Privacy versus Publicity

One of the things I constantly struggle with as an administrator at a junior school is the issue of privacy in social media outlets. We want to promote our school via these social networks, but we also want to protect the privacy of our younger students.

 

For now, we have chosen to only publish student photos on our school website. Instead, we post images of teachers, alums, school buildings, field trip sites and student work on our social media sites.

 

But, photos of student work and buildings get old, and we want to keep things interesting. Knowing the hierarchy of weight when it comes to video versus photo versus link versus plain text, we also want to share more video. So how can we create photos and videos that show our school and what we do in a creative, stylized manner, while also being effective and informative in our message?

 

I’m always asking my teachers to share student work and recently, one of the math teachers came to me with an idea. He wanted to make a video showing off some work that his fifth grade students did using graphs and compasses to create flower-like images. When we put these images into a video format, transitioning from image to image, we discovered that some spinning action appeared (sometimes) as one image morphed into the other.

Acknowledging that our first attempt is rather rough around the edges and needs some finessing, we were nonetheless excited about the possibilities for expanding the project. We want to take the initial video further and create an animated flower that grows, blooms and spins/morphs into the other flower images.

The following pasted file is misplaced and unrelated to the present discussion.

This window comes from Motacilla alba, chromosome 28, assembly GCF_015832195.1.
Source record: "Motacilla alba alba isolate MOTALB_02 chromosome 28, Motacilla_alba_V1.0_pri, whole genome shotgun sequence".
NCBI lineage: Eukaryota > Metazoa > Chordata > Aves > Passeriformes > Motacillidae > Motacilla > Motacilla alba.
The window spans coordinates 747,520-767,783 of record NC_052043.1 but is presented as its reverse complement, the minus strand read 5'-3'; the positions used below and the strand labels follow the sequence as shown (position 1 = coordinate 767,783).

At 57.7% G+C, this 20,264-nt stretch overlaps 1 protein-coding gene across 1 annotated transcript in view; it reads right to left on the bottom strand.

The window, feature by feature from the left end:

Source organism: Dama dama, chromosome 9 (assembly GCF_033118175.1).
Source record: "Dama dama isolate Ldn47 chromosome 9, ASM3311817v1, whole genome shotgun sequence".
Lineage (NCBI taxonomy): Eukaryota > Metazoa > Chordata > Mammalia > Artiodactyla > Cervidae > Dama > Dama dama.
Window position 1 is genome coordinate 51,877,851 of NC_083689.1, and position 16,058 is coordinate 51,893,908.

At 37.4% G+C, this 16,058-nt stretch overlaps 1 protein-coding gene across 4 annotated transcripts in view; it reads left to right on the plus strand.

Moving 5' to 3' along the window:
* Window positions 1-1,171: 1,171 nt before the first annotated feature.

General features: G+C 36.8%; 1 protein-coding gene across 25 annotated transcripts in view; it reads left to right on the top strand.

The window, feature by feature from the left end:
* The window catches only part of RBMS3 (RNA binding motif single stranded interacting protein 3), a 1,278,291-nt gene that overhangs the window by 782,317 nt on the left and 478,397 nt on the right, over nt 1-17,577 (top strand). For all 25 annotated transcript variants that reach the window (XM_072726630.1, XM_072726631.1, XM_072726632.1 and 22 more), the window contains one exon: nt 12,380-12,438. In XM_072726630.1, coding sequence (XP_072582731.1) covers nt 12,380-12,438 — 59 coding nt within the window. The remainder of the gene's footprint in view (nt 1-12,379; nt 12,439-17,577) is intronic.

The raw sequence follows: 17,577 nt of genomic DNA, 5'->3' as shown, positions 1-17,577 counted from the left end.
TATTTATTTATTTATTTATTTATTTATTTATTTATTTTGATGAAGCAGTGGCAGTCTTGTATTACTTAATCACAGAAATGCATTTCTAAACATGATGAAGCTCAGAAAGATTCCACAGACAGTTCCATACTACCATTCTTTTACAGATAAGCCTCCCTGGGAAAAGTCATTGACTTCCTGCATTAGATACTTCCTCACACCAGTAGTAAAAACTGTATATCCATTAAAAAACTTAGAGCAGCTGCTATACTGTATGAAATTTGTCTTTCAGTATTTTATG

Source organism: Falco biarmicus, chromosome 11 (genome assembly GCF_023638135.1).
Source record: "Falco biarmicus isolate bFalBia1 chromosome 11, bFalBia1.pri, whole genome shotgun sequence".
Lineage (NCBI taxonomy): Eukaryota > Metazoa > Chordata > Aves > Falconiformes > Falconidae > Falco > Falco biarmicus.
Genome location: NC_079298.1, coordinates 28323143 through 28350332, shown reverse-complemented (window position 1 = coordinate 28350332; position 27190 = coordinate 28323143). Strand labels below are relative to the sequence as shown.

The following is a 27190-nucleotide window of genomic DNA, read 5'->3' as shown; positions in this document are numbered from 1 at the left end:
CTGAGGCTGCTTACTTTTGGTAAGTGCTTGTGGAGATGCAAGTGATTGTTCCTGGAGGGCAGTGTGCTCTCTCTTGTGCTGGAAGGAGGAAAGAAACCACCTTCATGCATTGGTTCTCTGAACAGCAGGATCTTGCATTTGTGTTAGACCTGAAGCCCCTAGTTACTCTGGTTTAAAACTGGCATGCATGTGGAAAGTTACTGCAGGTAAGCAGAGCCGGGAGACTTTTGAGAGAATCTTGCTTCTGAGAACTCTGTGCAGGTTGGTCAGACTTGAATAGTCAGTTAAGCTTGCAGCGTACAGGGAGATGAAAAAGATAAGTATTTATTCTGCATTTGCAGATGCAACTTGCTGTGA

Using my Bamboo Stylus, I can easily draw the stem and petals, but I have yet to find a quality program (that doesn’t cost the same as tuition) to capture the action real-time and allow me to place the flower files (which I plan to turn into .GIF or .PNG files with transparent backgrounds) on top of the stem and petals. We’ve toyed with ideas of making PowerPoint or Keynote presentations that utilize transitions and finding screen capture programs or using old-fashioned stop animation or even drawing apps, but none seem to be exactly what we are looking for, particularly if we want the students involved in generating these animated creations.

 

So, here’s my question — how do I make these ideas a reality? Does anyone know of programs or even iPad apps that will allow us to easily combine images and real-time drawing/animation into one video? Apps or programs that are suitable for middle school students to create these types of videos themselves? I’m on the hunt for creative, simple, innovative and student-friendly applications – share your thoughts and ideas, and I’ll share our end results!

Stacy Jagodowski

Stacy Jagodowski

Director of Communications at Cheshire Academy

Stacy has worked in education for more than 10 years, including positions in communications and admission at both boarding and day schools in New England, Virginia and California. She currently serves as Director of Communications at Cheshire Academy in Connecticut. Outside of work, she is an aspiring photographer.

http://www.cheshireacademy.org